Peaches En Randalia #55

It all rolls into one and nothing comes for free,
There’s nothing you can hold, for very long. – “Stella Blue,” Music by Jerry Garcia, Lyrics by Robert Hunter

This one’s a bit late. Yet, it is never late for a brief chat about Captain Trips, Jerry Garcia. On June 3, 1995, Erik, the head who turned me onto this music of ours a long time ago in a parallel universe far far away, and I went to our last Grateful Dead show. We didn’t know that at the time, which always makes conversations about that show rather melancholy. Indeed, the day was a wild one as those times normally were. Pre-kids and pre-doomed thoughts of “we are mortal, aren’t we?”, we tended to do it all at all times, reinforcing the notion that to have a really good time meant that you had no limits, no signposts to make you stop and ponder your fate. And so, with a mixture of various beverages consumed and the local flavors of Northern California finding their way into the equation, we stood out on the dirt lot at Shoreline Amphitheatre in Mountain View, California, chatted up the herd of heads, and enjoyed the pre-gig buzz, as always.

Erik is Jewish, and from Long Island. I was raised Irish Catholic (which means you never go to church, but you act like the Pope doesn’t shit in the woods), and from Northern California. So, naturally, Erik and I hit it off as opposites do. Where we found common ground was a weird toxic blend of Hunter S. Thompson books and Grateful Dead jams. However, what truly sealed the deal between us was learning to live within the silence. And that’s a hard thing to define, but one attempts when thinking of Jerry Garcia’s art.

My favorite Grateful Dead song, which was played on that Saturday evening, fifteen years ago at the Shoreline, is a Jerry ballad, “Stella Blue.” What I love is the tune, the melodic structure, of course. If the song didn’t sound right, nothing else would matter; it would just be another piece of noise. But I also love the tale of heartache and pain, and what appeared to be centuries of hard-earned wisdom deeply entrenched in the belly of the tune. Indeed, I also appreciated that brief passage in the song where, as Garcia once said, there would be a silent moment where all sound ceased, and you were left with a few seconds of the pure goosebump pathos of a truly magical tapestry. Garcia/Hunter songs have lasted because there were often great melodies and poignant lyrics. But the best either hinted at that moment of silence (on record, or at a gig), or had them very much present in their fabric, like that sweet moment in “Stella Blue.”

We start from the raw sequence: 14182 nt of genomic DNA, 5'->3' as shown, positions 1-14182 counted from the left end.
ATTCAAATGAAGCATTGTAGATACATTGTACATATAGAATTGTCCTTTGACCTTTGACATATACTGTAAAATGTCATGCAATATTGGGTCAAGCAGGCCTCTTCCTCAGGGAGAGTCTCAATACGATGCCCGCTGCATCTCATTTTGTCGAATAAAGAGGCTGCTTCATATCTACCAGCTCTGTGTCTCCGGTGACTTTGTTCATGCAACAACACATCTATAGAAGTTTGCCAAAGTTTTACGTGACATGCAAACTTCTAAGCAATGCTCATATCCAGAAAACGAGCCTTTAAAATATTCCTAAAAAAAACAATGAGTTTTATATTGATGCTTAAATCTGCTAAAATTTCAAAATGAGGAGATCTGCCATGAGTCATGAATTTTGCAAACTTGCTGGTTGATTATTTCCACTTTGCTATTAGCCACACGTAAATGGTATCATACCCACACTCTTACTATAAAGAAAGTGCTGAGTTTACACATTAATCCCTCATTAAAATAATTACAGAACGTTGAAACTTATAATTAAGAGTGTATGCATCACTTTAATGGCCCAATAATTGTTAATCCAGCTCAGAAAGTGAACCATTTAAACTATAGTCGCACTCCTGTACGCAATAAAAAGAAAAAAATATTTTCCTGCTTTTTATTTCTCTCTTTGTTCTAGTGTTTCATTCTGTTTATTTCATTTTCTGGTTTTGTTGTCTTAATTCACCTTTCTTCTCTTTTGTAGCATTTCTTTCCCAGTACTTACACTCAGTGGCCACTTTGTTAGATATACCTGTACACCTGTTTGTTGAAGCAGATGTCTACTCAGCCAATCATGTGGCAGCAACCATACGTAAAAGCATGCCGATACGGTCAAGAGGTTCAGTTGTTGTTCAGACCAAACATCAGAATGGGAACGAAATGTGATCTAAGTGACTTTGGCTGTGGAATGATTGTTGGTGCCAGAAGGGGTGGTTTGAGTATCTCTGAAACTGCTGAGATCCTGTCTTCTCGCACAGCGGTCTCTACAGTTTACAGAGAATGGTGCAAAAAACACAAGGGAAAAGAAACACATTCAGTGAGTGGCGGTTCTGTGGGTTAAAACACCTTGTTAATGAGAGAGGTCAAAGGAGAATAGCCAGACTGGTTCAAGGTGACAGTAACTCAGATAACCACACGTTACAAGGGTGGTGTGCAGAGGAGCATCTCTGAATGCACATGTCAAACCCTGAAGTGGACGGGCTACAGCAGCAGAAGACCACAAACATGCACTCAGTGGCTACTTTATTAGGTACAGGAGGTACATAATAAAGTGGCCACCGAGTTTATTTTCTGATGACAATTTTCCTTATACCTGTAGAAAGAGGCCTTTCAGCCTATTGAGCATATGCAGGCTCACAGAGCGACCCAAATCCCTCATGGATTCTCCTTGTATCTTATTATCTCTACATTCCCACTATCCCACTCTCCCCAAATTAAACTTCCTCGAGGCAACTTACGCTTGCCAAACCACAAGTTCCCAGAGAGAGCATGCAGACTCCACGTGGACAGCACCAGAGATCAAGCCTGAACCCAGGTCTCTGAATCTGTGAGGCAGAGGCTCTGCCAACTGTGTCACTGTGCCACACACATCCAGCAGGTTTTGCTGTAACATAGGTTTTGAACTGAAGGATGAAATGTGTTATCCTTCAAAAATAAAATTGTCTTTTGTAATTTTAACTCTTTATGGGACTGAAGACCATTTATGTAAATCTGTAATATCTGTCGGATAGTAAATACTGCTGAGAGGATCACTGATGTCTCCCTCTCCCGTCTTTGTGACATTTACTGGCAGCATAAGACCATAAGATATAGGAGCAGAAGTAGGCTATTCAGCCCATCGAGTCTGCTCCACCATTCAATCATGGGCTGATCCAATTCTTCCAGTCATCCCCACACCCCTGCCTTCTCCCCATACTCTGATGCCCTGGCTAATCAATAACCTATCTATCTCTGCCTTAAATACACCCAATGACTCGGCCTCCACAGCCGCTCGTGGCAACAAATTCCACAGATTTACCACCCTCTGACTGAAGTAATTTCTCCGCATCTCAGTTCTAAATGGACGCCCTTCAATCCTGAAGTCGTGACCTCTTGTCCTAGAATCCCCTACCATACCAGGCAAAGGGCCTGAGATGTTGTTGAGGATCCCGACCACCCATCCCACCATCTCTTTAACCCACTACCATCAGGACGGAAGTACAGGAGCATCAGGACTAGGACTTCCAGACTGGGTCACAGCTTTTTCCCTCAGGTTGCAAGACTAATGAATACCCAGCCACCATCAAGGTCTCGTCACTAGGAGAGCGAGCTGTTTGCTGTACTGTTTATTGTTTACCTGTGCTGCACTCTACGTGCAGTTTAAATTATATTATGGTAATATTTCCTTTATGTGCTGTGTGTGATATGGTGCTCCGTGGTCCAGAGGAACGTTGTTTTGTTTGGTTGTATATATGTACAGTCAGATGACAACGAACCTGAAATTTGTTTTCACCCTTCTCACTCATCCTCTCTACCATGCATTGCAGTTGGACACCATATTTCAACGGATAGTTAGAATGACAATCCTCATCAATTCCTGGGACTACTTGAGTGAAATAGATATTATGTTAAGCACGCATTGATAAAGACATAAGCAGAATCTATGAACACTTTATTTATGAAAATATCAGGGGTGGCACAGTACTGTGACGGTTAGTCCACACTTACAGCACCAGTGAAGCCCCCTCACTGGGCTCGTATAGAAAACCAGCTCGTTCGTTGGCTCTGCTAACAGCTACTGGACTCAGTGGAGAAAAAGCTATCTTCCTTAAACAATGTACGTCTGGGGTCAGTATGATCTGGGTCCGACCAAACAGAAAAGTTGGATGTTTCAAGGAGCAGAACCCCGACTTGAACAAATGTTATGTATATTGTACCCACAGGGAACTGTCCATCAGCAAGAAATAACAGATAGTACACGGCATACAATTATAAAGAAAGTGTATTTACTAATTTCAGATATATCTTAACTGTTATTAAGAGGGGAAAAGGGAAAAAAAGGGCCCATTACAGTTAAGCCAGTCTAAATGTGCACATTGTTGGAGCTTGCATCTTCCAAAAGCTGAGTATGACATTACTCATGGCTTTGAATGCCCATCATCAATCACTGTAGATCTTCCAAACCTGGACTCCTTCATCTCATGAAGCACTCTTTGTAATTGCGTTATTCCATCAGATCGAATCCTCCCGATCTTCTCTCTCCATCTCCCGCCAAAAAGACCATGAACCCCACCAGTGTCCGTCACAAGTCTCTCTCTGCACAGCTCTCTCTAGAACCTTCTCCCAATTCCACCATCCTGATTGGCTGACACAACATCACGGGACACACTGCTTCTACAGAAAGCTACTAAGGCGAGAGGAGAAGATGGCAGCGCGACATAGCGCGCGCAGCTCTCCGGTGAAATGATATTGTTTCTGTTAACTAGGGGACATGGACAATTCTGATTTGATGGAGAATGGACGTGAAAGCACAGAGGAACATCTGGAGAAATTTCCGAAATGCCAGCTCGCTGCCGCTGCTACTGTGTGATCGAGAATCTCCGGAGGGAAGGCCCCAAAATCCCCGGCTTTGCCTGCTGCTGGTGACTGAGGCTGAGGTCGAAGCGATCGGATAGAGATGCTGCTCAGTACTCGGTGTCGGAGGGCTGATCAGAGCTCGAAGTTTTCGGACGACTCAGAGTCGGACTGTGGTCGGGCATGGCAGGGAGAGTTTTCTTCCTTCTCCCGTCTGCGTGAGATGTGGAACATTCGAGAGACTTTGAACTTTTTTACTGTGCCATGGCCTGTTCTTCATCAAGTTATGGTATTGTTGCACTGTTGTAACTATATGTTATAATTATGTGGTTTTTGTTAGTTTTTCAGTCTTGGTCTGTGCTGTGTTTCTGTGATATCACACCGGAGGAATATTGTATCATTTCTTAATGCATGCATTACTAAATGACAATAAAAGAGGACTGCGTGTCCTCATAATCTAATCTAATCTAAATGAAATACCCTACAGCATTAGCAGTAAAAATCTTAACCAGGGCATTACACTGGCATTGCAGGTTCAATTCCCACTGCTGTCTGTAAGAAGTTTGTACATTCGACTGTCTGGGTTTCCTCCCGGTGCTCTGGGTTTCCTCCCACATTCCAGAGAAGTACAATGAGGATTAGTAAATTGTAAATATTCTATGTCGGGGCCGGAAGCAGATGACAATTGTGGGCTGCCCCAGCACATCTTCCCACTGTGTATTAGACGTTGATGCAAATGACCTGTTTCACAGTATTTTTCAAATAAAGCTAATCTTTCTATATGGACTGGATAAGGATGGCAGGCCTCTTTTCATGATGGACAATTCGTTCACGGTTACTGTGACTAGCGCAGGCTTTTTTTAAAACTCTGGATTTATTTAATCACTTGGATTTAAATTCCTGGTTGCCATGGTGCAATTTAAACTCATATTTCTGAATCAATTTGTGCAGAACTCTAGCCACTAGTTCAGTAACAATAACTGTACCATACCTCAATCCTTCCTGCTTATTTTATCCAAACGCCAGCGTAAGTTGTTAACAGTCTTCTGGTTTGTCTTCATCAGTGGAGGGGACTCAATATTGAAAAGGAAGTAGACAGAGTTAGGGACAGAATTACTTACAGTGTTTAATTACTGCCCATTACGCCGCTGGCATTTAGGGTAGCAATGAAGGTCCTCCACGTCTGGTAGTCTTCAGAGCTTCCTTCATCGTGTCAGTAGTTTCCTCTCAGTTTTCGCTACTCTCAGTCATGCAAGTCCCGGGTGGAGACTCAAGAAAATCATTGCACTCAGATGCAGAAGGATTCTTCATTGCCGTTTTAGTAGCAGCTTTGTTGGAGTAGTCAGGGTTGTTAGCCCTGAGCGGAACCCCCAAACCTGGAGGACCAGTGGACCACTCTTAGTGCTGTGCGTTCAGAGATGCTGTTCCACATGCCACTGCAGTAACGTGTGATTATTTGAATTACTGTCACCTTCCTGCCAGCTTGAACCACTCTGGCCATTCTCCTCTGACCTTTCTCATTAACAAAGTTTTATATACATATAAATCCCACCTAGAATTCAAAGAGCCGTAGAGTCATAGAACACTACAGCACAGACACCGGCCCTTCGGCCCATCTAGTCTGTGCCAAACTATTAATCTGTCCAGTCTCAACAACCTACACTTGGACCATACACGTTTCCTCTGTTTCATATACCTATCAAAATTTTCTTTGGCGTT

The other day, I found myself sitting in solitude without a note of sound hovering overhead, and it…well…it sounded blissful. I find that as I get older, I do tend to enjoy moments of silence when I can find them. As a father of young sons, and a writer, editor, and fan of large blocks of loud and improvised noise, or tight but loose jamband music, those moments are indeed rare, and I now cherish them. And that’s what Erik and I

shared. We didn’t talk much back on that day in June 1995. We still don’t. But there is an
understanding, and a certain deeper knowledge of what the magic of the Grateful Dead conjured up for us back in those changing times in that last great American decade. In fact, on that day, fifteen years gone, in the middle of the Big Noise that was the Grateful Dead and its fans, and in the middle of the brief passages of silence, Erik and I had an extraordinarily good high going on. Alas, it would be derailed when, for the first time, Erik had a little too much fun, and had to lay down for the entire second set.

I got Erik home, but we never forgot that last show. 6/3/95 was the final Dead gig we attended before Captain Trip’s passing two months later, but it’s funny how not much has changed regarding our fascination with the music and meaning of the work that incredible band put out in their 30-year lifespan—yes, some in the studio, but, for the vast majority, all of the timeless live recordings they left for posterity. That life has continued as elements would be found in The Other Ones, The Dead, Furthur, Phil Lesh & Friends, RatDog, the Rhythm Devils, and countless legions of Dead-influenced artists. However, when I think of Jerry and that wonderful music he created with his other talented members of the Dead, I think of “Stella Blue,” and I think of that moment of silence. True, so true—it isn’t always what you play, but what you don’t play that resonates.